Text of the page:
First-pass drilling at Oar Resources’ Gibraltar project in SA has delivered a potential treasure trove of mineralisation, with sampling revealing intercepts of both high-value halloysite and kaolinite. Some stand-out results for the flourishing project area include 3 metres at 19.6 per cent halloysite with 42.4 per cent kaolinite from 26m and an equally impressive 13m at 5.3 per cent halloysite with 80.9 per cent kaolinite.
First-pass drilling at Oar Resources' Gibraltar project in South Australia has delivered a potential treasure trove of mineralisation, with sampling revealing intercepts of high-value halloysite and kaolinite. Some standout results from the budding project area include 3 metres at 19.6 per cent halloysite with 42.4 per cent kaolinite from 26m and an impressive 13m at 5.3 per cent halloysite with 80.9 per cent kaolinite from only 13m down-hole.
The company’s drilling program seems to have confirmed the presence of kaolinitic mineralisation across the target area at Gibraltar, with 24 of the 59 holes drilled also intersecting high-grade halloysite. Oar’s evaluation of the drilling program also shows the mineralisation extending laterally and remaining open in all directions.
Unsurprisingly, Oar has already designed an extensional drilling program as it works towards declaring a maiden resource later this year.
Oar Resources General Manager of Exploration, Tony Greenaway said:“These results from the maiden air core drilling program at our Gibraltar Project are extremely pleasing, having confirmed the presence of the high-value halloysite mineral within the kaolinitic saprolite.”
“Our test work results are showing multiple pods within the kaolinite where halloysite is present. Our highest-grade result of 20% halloysite occurred in the last hole of a line of drilling, with no drilling to the west or south, leaving this high-grade pod completely open in those directions.”
“We will now look to extend out drilling to the north, south east and west with over the coming months. This new drilling campaign will be fast tracked to allow OAR to move into resource definition as quickly as possible”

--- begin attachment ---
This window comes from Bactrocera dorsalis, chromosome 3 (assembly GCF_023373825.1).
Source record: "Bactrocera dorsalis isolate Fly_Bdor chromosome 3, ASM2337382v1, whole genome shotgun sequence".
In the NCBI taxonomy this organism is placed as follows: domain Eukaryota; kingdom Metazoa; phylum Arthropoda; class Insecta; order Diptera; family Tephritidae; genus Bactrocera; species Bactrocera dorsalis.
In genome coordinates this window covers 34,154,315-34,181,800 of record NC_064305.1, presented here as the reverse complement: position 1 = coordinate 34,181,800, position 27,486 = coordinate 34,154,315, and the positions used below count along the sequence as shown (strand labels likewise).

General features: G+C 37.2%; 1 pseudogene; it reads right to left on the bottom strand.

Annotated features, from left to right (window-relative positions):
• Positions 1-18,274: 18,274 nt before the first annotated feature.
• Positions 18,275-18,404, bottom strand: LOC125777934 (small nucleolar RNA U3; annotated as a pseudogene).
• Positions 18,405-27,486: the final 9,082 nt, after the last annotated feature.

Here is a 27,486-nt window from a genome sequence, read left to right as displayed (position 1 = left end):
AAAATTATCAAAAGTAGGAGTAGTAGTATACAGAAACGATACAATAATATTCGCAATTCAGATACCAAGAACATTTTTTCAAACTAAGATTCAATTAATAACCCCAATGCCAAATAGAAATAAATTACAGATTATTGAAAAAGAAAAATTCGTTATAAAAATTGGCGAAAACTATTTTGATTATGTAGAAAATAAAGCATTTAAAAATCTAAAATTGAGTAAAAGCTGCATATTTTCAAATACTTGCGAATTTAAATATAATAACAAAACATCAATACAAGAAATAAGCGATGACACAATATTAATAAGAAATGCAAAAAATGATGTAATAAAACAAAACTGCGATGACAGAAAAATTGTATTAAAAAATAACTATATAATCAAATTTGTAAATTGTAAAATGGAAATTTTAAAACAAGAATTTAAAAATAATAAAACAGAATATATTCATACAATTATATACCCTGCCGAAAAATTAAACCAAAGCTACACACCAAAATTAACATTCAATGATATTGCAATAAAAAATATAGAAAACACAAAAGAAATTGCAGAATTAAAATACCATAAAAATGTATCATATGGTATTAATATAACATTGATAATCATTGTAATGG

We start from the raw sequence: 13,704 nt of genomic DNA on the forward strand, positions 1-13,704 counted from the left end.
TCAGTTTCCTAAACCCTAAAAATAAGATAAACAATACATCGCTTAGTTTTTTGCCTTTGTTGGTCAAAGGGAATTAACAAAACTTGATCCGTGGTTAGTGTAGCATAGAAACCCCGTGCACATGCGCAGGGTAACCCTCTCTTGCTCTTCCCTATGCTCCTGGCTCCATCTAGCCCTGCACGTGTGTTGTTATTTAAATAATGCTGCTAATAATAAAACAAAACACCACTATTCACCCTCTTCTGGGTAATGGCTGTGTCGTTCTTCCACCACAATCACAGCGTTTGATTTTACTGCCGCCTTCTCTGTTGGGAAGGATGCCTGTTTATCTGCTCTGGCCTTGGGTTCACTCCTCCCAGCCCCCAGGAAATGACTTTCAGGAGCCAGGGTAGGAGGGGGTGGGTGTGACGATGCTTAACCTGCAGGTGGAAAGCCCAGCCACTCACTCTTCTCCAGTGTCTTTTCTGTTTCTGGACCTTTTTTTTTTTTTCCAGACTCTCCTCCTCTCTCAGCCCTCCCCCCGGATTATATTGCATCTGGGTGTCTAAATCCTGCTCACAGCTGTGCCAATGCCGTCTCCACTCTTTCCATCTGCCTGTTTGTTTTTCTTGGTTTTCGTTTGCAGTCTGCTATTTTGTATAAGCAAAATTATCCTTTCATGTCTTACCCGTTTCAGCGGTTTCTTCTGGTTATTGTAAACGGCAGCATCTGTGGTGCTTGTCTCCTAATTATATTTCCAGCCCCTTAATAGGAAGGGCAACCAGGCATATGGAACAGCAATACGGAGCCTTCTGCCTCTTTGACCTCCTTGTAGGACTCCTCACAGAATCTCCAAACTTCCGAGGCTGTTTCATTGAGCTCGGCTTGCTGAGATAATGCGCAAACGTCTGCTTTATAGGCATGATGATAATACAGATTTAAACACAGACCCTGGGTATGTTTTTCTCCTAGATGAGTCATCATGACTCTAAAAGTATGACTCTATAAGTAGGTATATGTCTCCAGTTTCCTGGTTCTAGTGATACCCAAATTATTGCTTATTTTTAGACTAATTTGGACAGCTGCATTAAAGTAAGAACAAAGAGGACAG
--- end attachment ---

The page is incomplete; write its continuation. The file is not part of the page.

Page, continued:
The company’s Gibraltar halloysite-kaolinite project is located on the Eyre Peninsula in South Australia, approximately 75 kilometres north of Coffin Bay. The company’s tenure in the region covers over 1,500 square kilometres and lies immediately north of high-profile halloysite developer, Andromeda Metals, Mt Hope project.
Analysis of the samples from Gibraltar shows the presence of high-grade halloysite in the last holes on several drill lines, indicating that the deposit may increase in grade and width to both the south and west of the existing drill pattern. Scout drilling 2km south of the main prospect has also begun to define a new target for systematic drill testing.
The company has received approval from the SA Department of Energy and Mining to extend the drilling pattern to the north of the main Gibraltar prospect area with the second phase of drilling set to kick off in March 2021.
Sampling from the recent drilling program is currently being analysed by CSIRO, with the sub-45-micron fraction of the samples showing quality kaolinite and its rarer, higher-value, halloysite derivative. Oar says it will focus its ongoing exploration on the delineation of the halloysite-rich ores due to its increasing use as a precursor for the production of high-purity alumina, or “HPA” which fetches up to US$30,000 a tonne for a 4N 99.99 per cent aluminium oxide product.
A perceived scarcity has resulted in significant price rises for both kaolin and halloysite in recent years, with commercial-grade kaolin currently selling at more than US$600 per tonne. High-grade halloysite has risen above US$4,000 a tonne in recent months, up from US$3,000 a tonne in 2019, providing a significant incentive for accelerating the company’s exploration program.
Traditionally halloysite has many uses, most commonly as a key component in the manufacture of bone and fine china due to its pure white colour and translucency. However, the unusual properties of the mineral, namely its tubular molecular shape, coupled with low iron and titanium content makes it suitable for use in a growing range of technologies including batteries and capacitors.
Interestingly, halloysite is now being used in swag of emerging medical products including nanotube technologies and cancer therapeutics, adding to the allure of this specialty mineral.
With Oar Resources exploration delivering high-grade kaolinite and halloysite from initial drill testing at Gibraltar and a second phase of exploration already in the works, the company is making steady progress in SA and appears to be on track to emulating the success of Andromeda in the region and building its own inventory of the “bright white” minerals.
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